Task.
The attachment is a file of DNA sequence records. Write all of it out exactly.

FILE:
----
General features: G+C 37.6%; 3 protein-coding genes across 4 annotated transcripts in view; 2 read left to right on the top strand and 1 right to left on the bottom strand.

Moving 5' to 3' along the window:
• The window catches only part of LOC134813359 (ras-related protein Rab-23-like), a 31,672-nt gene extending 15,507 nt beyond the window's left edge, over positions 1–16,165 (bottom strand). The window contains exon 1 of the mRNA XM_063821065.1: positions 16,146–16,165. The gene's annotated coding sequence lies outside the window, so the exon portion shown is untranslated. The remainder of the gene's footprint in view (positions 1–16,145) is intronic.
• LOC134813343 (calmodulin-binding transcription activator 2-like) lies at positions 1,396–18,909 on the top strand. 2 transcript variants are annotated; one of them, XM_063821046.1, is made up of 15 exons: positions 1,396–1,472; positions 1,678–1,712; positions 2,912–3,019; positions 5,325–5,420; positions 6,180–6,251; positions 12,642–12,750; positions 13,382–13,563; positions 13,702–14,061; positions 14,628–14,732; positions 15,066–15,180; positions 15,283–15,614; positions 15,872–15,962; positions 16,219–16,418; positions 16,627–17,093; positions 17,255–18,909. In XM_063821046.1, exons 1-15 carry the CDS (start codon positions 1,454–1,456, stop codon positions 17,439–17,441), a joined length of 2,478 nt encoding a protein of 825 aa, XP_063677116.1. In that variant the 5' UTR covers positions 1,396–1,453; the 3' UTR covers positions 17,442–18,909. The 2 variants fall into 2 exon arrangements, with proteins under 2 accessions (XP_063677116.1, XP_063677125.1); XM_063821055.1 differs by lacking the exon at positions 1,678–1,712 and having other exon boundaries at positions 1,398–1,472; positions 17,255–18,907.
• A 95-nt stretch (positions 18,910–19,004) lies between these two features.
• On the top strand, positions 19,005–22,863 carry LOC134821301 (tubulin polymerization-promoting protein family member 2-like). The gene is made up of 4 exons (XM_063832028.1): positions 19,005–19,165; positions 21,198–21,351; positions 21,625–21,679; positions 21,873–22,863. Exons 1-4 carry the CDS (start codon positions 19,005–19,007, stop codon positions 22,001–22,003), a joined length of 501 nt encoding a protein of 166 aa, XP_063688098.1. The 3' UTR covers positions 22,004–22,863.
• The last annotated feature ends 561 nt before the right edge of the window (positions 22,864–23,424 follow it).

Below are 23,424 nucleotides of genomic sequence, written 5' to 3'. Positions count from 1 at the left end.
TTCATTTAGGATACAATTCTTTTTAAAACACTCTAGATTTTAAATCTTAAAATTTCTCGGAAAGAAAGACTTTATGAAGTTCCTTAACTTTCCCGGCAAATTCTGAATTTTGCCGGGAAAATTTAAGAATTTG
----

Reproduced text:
General features: G+C 37.6%; 3 protein-coding genes across 4 annotated transcripts in view; 2 read left to right on the top strand and 1 right to left on the bottom strand.

Moving 5' to 3' along the window:
• The window catches only part of LOC134813359 (ras-related protein Rab-23-like), a 31,672-nt gene extending 15,507 nt beyond the window's left edge, over positions 1–16,165 (bottom strand). The window contains exon 1 of the mRNA XM_063821065.1: positions 16,146–16,165. The gene's annotated coding sequence lies outside the window, so the exon portion shown is untranslated. The remainder of the gene's footprint in view (positions 1–16,145) is intronic.
• LOC134813343 (calmodulin-binding transcription activator 2-like) lies at positions 1,396–18,909 on the top strand. 2 transcript variants are annotated; one of them, XM_063821046.1, is made up of 15 exons: positions 1,396–1,472; positions 1,678–1,712; positions 2,912–3,019; positions 5,325–5,420; positions 6,180–6,251; positions 12,642–12,750; positions 13,382–13,563; positions 13,702–14,061; positions 14,628–14,732; positions 15,066–15,180; positions 15,283–15,614; positions 15,872–15,962; positions 16,219–16,418; positions 16,627–17,093; positions 17,255–18,909. In XM_063821046.1, exons 1-15 carry the CDS (start codon positions 1,454–1,456, stop codon positions 17,439–17,441), a joined length of 2,478 nt encoding a protein of 825 aa, XP_063677116.1. In that variant the 5' UTR covers positions 1,396–1,453; the 3' UTR covers positions 17,442–18,909. The 2 variants fall into 2 exon arrangements, with proteins under 2 accessions (XP_063677116.1, XP_063677125.1); XM_063821055.1 differs by lacking the exon at positions 1,678–1,712 and having other exon boundaries at positions 1,398–1,472; positions 17,255–18,907.
• A 95-nt stretch (positions 18,910–19,004) lies between these two features.
• On the top strand, positions 19,005–22,863 carry LOC134821301 (tubulin polymerization-promoting protein family member 2-like). The gene is made up of 4 exons (XM_063832028.1): positions 19,005–19,165; positions 21,198–21,351; positions 21,625–21,679; positions 21,873–22,863. Exons 1-4 carry the CDS (start codon positions 19,005–19,007, stop codon positions 22,001–22,003), a joined length of 501 nt encoding a protein of 166 aa, XP_063688098.1. The 3' UTR covers positions 22,004–22,863.
• The last annotated feature ends 561 nt before the right edge of the window (positions 22,864–23,424 follow it).

Below are 23,424 nucleotides of genomic sequence, written 5' to 3'. Positions count from 1 at the left end.
TTCATTTAGGATACAATTCTTTTTAAAACACTCTAGATTTTAAATCTTAAAATTTCTCGGAAAGAAAGACTTTATGAAGTTCCTTAACTTTCCCGGCAAATTCTGAATTTTGCCGGGAAAATTTAAGAATTTG